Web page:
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From:
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Anxiety
Fear
Confusion
Frustration
Anger
Irrational Ideas
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Irrational ideas lead to self-defeating behavior
Some thoughts:
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Awfulizing
“I can’t stand it”
Musterbating
Self-judgments
Some examples:
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“I must have love or approval from all the significant people
in my life.”
“I must perform important tasks competently and perfectly.”
“If I don’t get what I want, it’s terrible, and I can’t stand it.”
Aaron Beck’s Cognitive Therapy (CT)
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Insight-focused therapy
Emphasizes changing negative thoughts and
maladaptive beliefs
Theoretical Assumptions
People’s internal communication is accessible to
introspection
 Clients’ beliefs have highly personal meanings
 These meanings can be discovered by the client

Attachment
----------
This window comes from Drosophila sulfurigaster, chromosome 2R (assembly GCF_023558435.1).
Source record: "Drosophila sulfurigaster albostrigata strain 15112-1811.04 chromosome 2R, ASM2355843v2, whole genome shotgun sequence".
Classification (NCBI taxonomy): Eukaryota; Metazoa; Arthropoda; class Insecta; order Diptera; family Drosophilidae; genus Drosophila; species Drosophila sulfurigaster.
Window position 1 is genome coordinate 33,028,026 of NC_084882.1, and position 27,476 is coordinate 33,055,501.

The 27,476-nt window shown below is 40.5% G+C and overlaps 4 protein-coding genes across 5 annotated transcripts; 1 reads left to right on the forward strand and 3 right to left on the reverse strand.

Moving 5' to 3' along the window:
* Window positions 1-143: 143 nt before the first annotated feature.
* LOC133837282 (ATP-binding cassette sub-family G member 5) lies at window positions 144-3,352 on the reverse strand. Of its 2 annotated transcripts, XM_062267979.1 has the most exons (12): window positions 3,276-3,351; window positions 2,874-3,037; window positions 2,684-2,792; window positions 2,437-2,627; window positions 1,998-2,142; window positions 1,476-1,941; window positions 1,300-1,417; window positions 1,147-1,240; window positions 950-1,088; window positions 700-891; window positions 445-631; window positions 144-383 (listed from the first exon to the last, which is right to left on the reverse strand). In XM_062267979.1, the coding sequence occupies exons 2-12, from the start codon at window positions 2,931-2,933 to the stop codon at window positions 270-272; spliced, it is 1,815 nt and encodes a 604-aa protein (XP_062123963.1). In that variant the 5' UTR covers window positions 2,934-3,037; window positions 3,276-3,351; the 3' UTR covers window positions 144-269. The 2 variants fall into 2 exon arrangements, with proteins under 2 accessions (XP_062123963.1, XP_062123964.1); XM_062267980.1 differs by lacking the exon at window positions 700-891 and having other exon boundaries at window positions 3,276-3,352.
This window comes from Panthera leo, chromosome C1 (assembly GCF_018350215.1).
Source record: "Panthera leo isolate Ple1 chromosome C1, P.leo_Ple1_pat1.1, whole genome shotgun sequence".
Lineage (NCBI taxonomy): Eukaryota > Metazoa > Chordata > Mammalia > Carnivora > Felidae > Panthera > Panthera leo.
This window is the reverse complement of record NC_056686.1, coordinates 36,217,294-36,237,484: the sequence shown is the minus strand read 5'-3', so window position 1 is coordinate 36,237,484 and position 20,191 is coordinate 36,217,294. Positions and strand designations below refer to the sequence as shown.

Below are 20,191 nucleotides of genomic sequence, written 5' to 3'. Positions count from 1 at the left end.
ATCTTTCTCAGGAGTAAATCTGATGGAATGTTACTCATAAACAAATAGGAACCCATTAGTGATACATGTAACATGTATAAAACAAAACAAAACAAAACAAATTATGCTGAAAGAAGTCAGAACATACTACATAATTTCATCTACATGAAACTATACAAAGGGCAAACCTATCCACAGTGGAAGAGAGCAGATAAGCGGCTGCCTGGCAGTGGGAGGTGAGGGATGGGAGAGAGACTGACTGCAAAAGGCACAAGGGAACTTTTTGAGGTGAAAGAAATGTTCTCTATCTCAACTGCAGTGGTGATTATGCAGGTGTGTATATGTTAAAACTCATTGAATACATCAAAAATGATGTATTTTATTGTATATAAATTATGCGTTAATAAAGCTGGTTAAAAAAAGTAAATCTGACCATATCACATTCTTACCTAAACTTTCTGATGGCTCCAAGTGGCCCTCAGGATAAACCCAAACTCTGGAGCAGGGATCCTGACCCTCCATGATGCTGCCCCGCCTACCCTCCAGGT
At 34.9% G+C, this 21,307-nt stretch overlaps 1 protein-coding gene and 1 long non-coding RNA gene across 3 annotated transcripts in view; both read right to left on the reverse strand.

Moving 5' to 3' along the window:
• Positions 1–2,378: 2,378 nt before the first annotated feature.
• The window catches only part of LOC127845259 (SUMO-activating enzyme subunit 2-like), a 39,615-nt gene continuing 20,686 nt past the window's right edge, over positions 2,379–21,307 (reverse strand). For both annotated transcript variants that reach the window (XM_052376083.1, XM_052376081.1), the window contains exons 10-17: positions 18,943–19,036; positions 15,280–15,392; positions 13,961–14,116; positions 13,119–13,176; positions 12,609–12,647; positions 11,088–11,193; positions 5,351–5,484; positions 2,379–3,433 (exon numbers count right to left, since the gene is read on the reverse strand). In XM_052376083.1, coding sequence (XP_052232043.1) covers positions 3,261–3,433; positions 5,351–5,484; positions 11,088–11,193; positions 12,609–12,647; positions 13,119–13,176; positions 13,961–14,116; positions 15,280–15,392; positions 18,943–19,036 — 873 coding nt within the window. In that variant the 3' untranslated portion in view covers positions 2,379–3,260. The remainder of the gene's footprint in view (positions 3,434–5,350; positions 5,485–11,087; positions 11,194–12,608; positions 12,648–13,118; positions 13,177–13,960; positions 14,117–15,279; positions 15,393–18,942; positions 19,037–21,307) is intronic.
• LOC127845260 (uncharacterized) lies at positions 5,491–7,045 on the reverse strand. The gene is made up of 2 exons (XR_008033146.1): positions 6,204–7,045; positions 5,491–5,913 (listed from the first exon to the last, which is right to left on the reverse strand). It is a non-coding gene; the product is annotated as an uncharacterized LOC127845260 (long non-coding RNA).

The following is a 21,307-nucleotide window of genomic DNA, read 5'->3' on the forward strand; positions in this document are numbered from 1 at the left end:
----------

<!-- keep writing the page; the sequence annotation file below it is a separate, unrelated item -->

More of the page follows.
rather than being taught or interpreted by the
therapist
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Theory, Goals & Principles of CT
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Basic theory:
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Goals:
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To understand the nature of an emotional episode or
disturbance it is essential to focus on the cognitive content
of an individual’s reaction to the upsetting event or stream
of thoughts
To change the way clients think by using their automatic
thoughts to reach the core schemata and begin to
introduce the idea of schema restructuring
Principles:
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Automatic thoughts: personalized notions that are triggered
by particular stimuli that lead to emotional responses
CT’s Cognitive Distortions
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Arbitrary inferences
Selective abstraction
Overgeneralization
Magnification and minimization
Personalization
Labeling and mislabeling
Polarized thinking
CT’s Cognitive Triad
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Pattern that triggers depression:
1.Client holds negative view of themselves
2.Selective abstraction: Client has tendency to
interpret experiences in a negative manner
3.Client has a gloomy vision and projections about
the future